Coffee price squeeze
Caffeine addicts of Hamilton rejoice— there’s a new cafe in town and it’s making coffees for $2.50.
What’s more, they aren’t charging any extra for take away cups, soy milk, syrup shots or an extra coffee shot.
Coffix cafe is the first branch of the company outside Auckland, and since the cafe opened its doors three weeks ago franchisee Thomas De Garnham said they had already broken even, covering their set up costs in less than amonth.
“You can get a triple-shot soy mocha and it will $2.50,” Thomas said.
The only extra charge is for almond milk or coconut milk, which cost an extra dollar owing to the price of the product.
Coffix is coming up to its second birthday and currently has four kiosk outlets in Auckland. The cafe in Hamilton is the first walk-in Coffix establishment.
“The logical move would have been Wellington but we thought Hamilton deserved some love,” Thomas said.
How do they deliver a good coffee for $2.50? Thomas said once you get past the “Kiwi $5 flat white mentality” it isn’t all that hard.
“The main thing is people pay way too much for coffee. When we started up a lot of people told us we couldn’t do it, but you can get a coffee in Europe for the equivalent of a couple of dollars.
“We roast our own coffee in Auckland, but the main secret is we keep our overheads really low.”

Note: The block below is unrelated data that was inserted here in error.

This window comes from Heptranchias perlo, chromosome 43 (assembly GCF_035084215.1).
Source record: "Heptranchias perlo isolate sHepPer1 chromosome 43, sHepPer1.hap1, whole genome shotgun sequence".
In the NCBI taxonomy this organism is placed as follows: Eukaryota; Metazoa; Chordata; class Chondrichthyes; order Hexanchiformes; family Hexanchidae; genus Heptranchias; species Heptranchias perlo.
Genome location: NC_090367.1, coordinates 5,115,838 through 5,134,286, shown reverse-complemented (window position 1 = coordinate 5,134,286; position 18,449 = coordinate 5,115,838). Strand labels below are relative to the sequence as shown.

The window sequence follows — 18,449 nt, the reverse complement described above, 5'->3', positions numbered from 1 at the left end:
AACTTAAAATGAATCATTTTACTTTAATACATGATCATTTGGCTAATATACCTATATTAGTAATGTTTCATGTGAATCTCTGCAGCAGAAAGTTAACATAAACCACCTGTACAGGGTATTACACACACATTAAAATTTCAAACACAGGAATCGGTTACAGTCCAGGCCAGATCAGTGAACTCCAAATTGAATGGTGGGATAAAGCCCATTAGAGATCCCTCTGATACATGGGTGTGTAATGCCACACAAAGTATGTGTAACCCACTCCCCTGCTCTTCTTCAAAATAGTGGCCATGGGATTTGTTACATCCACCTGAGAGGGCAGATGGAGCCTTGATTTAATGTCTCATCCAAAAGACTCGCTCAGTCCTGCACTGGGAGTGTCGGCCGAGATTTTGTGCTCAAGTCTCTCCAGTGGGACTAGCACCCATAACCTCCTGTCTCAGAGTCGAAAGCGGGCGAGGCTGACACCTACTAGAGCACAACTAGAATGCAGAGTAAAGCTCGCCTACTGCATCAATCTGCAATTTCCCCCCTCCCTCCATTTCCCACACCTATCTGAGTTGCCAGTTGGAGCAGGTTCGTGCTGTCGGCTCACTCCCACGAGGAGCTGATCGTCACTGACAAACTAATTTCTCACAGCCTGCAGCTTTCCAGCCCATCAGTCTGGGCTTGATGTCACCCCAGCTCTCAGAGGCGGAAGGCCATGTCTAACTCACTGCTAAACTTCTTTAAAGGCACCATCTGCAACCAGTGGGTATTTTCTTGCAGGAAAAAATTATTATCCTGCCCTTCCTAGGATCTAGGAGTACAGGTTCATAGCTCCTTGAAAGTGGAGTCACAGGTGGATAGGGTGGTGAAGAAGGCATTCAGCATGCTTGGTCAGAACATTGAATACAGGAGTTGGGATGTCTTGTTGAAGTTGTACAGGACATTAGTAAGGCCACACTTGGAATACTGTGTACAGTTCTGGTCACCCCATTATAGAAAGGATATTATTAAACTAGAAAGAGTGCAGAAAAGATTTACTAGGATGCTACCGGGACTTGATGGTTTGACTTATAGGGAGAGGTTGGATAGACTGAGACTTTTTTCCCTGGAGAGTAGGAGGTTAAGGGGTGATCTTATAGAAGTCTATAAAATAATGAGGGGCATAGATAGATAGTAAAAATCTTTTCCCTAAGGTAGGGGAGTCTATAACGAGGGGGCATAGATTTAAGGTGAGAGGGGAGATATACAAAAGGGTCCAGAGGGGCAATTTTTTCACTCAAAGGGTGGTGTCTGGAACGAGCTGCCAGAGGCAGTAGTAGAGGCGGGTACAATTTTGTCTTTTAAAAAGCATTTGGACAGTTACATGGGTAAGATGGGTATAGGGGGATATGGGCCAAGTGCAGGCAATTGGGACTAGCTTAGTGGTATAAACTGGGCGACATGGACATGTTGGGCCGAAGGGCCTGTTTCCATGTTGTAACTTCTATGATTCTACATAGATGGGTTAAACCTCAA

These include only operating as a takeaway, meaning staffing costs are kept to aminimum and the costs of licensing and set up costs are negligible compared to sit-down establishments.
“We are not having to wash dishes so we don’t need a grease trap or any of the other things other cafes need.”
It would seem Coffix already has fans, with more than 50 10-coffee concession cards already being sold to regulars.
“Students are beginning to catch on, but most of our customers come from the offices,” Thomas said.
If the demand keeps up Thomas said it wouldn’t be long before Coffix began considering a second venue at the university or Te Rapa. The company is also looking at sourcing biodegradable packaging.
The coffee is fair trade and Thomas said some time this year the company would be going organic as well. “We are looking at getting more gluten-free, dairy-free and raw options for the food,” he said.
Since opening Thomas estimated that 70 per cent of sales had come from coffee while 30 per cent was from food.
The standard coffee is served in an eight ounce cup, with the larger 12 ounce costing an extra dollar.
“The hardest part is that people perceive is as— dare I say it— cheap. They see our sign and think it won’t be as good, when in fact we are on par or better than other cafes.”
The main thing is people pay way too much coffee.’ for THOMAS DE GARNHAM
COFFIX franchisees Thomas De Garnham and Adi Malal celebrate breaking even in only three weeks thanks to their $2.50 coffees